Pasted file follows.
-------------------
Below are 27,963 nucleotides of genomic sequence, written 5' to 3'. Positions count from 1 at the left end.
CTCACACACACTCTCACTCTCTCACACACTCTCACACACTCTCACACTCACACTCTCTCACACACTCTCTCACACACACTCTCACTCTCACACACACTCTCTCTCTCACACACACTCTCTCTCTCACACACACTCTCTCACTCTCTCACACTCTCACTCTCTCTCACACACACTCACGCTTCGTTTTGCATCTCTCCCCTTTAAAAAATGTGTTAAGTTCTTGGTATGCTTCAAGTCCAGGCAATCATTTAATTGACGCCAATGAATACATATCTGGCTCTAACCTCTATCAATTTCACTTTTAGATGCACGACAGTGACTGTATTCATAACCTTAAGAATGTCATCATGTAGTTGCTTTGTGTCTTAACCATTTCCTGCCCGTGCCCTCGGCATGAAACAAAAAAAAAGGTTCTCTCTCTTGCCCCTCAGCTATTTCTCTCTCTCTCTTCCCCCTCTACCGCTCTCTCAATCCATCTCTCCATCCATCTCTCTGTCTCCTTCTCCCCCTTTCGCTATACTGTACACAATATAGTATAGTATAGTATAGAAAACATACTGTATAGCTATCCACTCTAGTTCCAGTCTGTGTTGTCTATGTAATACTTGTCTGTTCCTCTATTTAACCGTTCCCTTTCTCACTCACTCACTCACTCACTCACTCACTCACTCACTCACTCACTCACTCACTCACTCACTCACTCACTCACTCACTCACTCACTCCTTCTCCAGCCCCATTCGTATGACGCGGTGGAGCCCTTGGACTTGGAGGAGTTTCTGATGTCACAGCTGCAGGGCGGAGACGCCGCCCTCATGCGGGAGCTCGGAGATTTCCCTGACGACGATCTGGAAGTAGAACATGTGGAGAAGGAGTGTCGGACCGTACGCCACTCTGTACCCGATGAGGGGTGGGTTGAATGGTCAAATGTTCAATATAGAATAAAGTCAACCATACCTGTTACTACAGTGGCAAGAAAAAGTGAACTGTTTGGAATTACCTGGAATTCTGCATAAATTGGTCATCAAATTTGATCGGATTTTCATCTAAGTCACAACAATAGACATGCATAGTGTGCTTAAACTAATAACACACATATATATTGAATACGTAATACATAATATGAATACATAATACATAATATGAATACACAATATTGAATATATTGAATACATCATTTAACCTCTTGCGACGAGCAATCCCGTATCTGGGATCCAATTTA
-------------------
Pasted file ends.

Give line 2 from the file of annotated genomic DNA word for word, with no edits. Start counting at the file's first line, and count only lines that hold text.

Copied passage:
CTCACACACACTCTCACTCTCTCACACACTCTCACACACTCTCACACTCACACTCTCTCACACACTCTCTCACACACACTCTCACTCTCACACACACTCTCTCTCTCACACACACTCTCTCTCTCACACACACTCTCTCACTCTCTCACACTCTCACTCTCTCTCACACACACTCACGCTTCGTTTTGCATCTCTCCCCTTTAAAAAATGTGTTAAGTTCTTGGTATGCTTCAAGTCCAGGCAATCATTTAATTGACGCCAATGAATACATATCTGGCTCTAACCTCTATCAATTTCACTTTTAGATGCACGACAGTGACTGTATTCATAACCTTAAGAATGTCATCATGTAGTTGCTTTGTGTCTTAACCATTTCCTGCCCGTGCCCTCGGCATGAAACAAAAAAAAAGGTTCTCTCTCTTGCCCCTCAGCTATTTCTCTCTCTCTCTTCCCCCTCTACCGCTCTCTCAATCCATCTCTCCATCCATCTCTCTGTCTCCTTCTCCCCCTTTCGCTATACTGTACACAATATAGTATAGTATAGTATAGAAAACATACTGTATAGCTATCCACTCTAGTTCCAGTCTGTGTTGTCTATGTAATACTTGTCTGTTCCTCTATTTAACCGTTCCCTTTCTCACTCACTCACTCACTCACTCACTCACTCACTCACTCACTCACTCACTCACTCACTCACTCACTCACTCACTCACTCACTCACTCCTTCTCCAGCCCCATTCGTATGACGCGGTGGAGCCCTTGGACTTGGAGGAGTTTCTGATGTCACAGCTGCAGGGCGGAGACGCCGCCCTCATGCGGGAGCTCGGAGATTTCCCTGACGACGATCTGGAAGTAGAACATGTGGAGAAGGAGTGTCGGACCGTACGCCACTCTGTACCCGATGAGGGGTGGGTTGAATGGTCAAATGTTCAATATAGAATAAAGTCAACCATACCTGTTACTACAGTGGCAAGAAAAAGTGAACTGTTTGGAATTACCTGGAATTCTGCATAAATTGGTCATCAAATTTGATCGGATTTTCATCTAAGTCACAACAATAGACATGCATAGTGTGCTTAAACTAATAACACACATATATATTGAATACGTAATACATAATATGAATACATAATACATAATATGAATACACAATATTGAATATATTGAATACATCATTTAACCTCTTGCGACGAGCAATCCCGTATCTGGGATCCAATTTA